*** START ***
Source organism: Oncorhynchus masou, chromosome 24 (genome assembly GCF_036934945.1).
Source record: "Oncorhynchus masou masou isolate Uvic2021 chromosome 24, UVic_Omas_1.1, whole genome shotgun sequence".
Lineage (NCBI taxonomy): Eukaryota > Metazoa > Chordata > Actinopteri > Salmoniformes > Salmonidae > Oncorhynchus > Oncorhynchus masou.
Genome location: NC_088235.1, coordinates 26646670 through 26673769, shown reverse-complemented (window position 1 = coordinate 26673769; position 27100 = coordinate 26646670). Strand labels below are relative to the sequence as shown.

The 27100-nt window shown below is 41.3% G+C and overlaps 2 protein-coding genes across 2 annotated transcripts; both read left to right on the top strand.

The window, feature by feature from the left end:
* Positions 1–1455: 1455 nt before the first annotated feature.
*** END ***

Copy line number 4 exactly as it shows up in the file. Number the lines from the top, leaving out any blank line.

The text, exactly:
Genome location: NC_088235.1, coordinates 26646670 through 26673769, shown reverse-complemented (window position 1 = coordinate 26673769; position 27100 = coordinate 26646670). Strand labels below are relative to the sequence as shown.